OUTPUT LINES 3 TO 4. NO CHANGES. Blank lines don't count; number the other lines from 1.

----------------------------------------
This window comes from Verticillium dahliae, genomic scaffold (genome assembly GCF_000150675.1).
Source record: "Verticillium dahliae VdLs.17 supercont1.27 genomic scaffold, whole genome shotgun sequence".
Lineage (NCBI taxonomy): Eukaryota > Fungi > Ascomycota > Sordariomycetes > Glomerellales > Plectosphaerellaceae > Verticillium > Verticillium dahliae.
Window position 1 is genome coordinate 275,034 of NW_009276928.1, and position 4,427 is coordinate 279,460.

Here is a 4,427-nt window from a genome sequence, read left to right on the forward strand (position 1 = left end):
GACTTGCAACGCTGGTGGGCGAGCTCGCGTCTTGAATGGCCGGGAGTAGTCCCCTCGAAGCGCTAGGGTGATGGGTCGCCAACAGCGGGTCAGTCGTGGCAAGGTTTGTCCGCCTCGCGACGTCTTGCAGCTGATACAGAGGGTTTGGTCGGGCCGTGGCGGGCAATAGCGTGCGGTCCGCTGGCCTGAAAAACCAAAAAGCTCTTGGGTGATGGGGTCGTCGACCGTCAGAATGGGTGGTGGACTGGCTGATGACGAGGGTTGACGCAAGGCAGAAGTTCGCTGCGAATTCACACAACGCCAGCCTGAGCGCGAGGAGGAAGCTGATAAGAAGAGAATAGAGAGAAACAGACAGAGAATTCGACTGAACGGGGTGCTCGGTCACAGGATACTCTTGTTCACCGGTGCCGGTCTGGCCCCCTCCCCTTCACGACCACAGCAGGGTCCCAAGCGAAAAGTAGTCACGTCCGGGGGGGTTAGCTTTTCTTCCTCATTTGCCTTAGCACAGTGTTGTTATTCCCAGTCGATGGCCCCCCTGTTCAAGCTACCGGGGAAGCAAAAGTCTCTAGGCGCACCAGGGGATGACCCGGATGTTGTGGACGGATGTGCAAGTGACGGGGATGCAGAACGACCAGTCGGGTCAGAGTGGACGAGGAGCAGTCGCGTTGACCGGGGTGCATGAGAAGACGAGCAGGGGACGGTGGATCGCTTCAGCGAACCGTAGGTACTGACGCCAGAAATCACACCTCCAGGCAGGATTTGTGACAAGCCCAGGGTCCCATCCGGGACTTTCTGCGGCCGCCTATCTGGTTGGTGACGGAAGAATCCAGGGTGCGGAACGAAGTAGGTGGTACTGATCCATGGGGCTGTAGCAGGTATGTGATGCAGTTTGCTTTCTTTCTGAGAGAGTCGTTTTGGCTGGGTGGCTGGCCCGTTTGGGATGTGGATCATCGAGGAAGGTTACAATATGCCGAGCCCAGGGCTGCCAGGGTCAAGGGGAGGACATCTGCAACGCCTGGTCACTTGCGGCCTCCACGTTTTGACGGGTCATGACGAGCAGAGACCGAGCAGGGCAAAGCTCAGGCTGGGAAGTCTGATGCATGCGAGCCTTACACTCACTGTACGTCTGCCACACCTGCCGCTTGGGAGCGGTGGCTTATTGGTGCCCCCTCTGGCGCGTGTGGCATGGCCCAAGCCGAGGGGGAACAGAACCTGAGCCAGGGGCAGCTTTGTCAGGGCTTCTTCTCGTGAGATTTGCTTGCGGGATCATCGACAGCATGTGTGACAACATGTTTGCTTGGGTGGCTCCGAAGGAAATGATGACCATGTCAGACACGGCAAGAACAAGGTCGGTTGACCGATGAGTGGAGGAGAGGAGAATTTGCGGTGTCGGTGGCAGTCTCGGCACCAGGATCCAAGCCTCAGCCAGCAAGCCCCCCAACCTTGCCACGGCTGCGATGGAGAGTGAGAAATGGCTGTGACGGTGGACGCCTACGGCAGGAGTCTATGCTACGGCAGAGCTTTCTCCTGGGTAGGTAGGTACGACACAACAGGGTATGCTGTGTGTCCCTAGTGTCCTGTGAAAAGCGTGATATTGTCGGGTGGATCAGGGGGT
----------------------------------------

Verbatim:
Lineage (NCBI taxonomy): Eukaryota > Fungi > Ascomycota > Sordariomycetes > Glomerellales > Plectosphaerellaceae > Verticillium > Verticillium dahliae.
Window position 1 is genome coordinate 275,034 of NW_009276928.1, and position 4,427 is coordinate 279,460.